Schmidt on TV (GoogleTV): with so much ‘content’ floating about people needed to be shown what to watch.

    According to Schmidt, Google can recommend content on Google TV through a series of winks and nudges. “Online, through a combination of algorithms and editorial nudges, suggestions could be individually crafted to suit your interests and needs, he said.”
    This is something that he has already made clear about Google+ (and Google Search).

    The end result for society would be disastrous – a true evil.

    Everyone ends up with the their own tailored X Fox News. Republican Fox News. Democratic Fox News. Muslim Fox News. Paranoid Security Fox News. Creationist Fox News. Ultra-Fundamentalist Fox News. WASP Fox news. Sane Well-balanced Informative Fox News.

    More and more, people would be reinforced in their prejudices / pre-conceptions. People of other opinion and taste would become invisible to them. There would be no understanding – no generosity of spirit – no community.
    Pack large numbers of people of different conflicting extreme certainties into a physical space like a city or town and you end up with violence. Civil authorities step in. Unfortunately, these will exhibit their own extreme certainties about what the world should be.

    Society is destroyed.
    It is destroyed not so that some extreme political movement can rule out minds. That would only be an accidental byproduct.
    Society is destroyed so that Google can sell more advertising.

    That’s what happens when engineers are allowed to create what they want because they can.

  4. Horst Günther Burkhardt says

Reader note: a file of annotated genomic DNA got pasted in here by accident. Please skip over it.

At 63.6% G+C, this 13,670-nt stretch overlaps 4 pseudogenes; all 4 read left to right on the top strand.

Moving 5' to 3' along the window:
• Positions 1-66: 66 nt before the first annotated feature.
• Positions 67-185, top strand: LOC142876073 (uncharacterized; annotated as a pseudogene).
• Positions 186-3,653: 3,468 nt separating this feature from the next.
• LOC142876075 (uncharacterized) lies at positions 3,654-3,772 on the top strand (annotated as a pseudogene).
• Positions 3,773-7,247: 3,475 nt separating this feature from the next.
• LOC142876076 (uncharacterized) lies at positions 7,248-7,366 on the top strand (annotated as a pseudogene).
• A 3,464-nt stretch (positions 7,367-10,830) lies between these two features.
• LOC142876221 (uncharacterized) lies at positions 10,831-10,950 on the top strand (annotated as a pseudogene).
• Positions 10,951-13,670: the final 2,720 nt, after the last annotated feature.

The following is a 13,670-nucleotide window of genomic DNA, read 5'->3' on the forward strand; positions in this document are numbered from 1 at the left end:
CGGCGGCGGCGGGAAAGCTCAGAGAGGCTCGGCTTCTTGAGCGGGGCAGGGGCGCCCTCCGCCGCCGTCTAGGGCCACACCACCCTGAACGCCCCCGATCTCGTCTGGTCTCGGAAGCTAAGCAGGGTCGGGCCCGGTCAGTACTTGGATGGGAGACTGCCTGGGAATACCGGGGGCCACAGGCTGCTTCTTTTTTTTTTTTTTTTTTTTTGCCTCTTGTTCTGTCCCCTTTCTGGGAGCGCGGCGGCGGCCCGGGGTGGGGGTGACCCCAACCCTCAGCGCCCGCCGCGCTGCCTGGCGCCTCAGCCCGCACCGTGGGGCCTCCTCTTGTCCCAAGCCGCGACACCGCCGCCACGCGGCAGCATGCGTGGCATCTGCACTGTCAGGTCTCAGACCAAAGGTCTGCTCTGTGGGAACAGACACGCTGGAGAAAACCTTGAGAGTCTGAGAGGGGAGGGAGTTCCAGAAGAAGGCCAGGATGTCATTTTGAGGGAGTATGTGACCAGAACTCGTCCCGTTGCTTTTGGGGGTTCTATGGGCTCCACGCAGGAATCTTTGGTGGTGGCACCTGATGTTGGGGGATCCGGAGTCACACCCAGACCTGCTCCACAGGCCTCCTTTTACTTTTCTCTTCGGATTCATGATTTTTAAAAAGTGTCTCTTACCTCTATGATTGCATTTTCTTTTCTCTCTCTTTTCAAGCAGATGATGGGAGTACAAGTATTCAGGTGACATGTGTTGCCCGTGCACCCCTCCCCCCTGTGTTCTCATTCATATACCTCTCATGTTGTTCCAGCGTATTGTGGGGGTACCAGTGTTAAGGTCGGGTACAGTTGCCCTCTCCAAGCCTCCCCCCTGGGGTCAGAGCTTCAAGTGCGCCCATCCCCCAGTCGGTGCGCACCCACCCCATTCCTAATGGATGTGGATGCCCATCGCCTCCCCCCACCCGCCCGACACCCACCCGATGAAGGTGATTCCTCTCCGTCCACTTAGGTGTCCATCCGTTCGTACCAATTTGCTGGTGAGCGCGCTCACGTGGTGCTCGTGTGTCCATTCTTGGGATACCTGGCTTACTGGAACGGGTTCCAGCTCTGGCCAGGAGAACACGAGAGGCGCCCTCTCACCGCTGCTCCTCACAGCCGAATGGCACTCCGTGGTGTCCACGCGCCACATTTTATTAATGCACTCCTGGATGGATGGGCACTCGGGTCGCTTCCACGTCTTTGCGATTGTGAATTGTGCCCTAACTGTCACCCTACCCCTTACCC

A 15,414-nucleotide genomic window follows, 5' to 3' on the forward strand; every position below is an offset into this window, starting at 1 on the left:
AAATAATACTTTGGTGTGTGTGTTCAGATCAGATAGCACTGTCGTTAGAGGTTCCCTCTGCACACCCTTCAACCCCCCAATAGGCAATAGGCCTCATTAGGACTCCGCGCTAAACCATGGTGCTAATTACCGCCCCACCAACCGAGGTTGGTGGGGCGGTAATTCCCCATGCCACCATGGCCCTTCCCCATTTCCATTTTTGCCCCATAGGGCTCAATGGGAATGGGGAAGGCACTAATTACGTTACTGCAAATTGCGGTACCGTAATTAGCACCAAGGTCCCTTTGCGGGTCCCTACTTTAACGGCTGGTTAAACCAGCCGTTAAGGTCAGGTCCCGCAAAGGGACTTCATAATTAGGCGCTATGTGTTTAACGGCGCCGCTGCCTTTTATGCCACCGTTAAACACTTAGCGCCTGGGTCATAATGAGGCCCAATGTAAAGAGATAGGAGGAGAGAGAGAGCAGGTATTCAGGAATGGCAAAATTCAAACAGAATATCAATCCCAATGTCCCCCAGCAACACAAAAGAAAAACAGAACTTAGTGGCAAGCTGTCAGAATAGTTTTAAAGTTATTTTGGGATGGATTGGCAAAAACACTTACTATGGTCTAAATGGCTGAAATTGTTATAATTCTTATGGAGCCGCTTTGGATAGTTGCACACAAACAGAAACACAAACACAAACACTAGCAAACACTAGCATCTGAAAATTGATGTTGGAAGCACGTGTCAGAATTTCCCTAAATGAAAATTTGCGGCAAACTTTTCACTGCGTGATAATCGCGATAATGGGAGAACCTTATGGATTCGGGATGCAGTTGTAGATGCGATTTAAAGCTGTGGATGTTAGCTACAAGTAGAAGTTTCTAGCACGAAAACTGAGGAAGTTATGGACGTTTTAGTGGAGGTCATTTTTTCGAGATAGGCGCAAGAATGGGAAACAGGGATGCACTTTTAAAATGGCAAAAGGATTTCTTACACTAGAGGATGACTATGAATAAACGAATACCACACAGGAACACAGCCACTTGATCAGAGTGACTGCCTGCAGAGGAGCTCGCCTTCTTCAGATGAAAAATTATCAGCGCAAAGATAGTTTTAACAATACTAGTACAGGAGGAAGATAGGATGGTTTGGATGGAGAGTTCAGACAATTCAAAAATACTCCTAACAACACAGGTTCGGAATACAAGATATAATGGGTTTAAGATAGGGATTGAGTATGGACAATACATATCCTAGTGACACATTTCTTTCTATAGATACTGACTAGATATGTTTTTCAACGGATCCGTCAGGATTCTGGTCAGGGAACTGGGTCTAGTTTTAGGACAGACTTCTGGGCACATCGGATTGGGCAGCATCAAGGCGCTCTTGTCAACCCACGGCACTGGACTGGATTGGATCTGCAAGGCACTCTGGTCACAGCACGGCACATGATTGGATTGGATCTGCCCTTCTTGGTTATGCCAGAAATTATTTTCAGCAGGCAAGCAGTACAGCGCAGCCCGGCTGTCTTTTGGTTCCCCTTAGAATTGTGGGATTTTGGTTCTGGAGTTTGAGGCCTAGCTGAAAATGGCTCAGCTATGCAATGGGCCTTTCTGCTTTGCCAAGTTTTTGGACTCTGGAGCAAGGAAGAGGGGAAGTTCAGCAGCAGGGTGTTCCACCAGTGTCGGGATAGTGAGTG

Since our identity is such an important part of our relationships with others, it is baffling that a supposedly social network would decide that we must use their idea of how we represent our identity in place of how we would actually represent it if given the freedom to do so.

    While I think Google is handling this really stupidly, I can’t help but think that many of the protests against the issue are also suboptimal.

    I agree with the policy. You should use the name you’re commonly known by. However, the implementation (“you must have a first name and last name, and they must conform to our ideas”) is ridiculously Anglocentric (and not even that, if you’ve come across Welsh names before) and precludes the possibility that not everybody uses their birth name to introduce themselves.

    TL;DR Policy is fine, implementation is shocking considering that Google pretty much /are/ the web and should know better by now.

  5. Euan says

    @Horst, the problem with Google’s policy is that some of us have more than one common name. Some of us have distinct circles that we don’t want overlapping, yet in those circles we have relationships that are valuable to us.

  6. says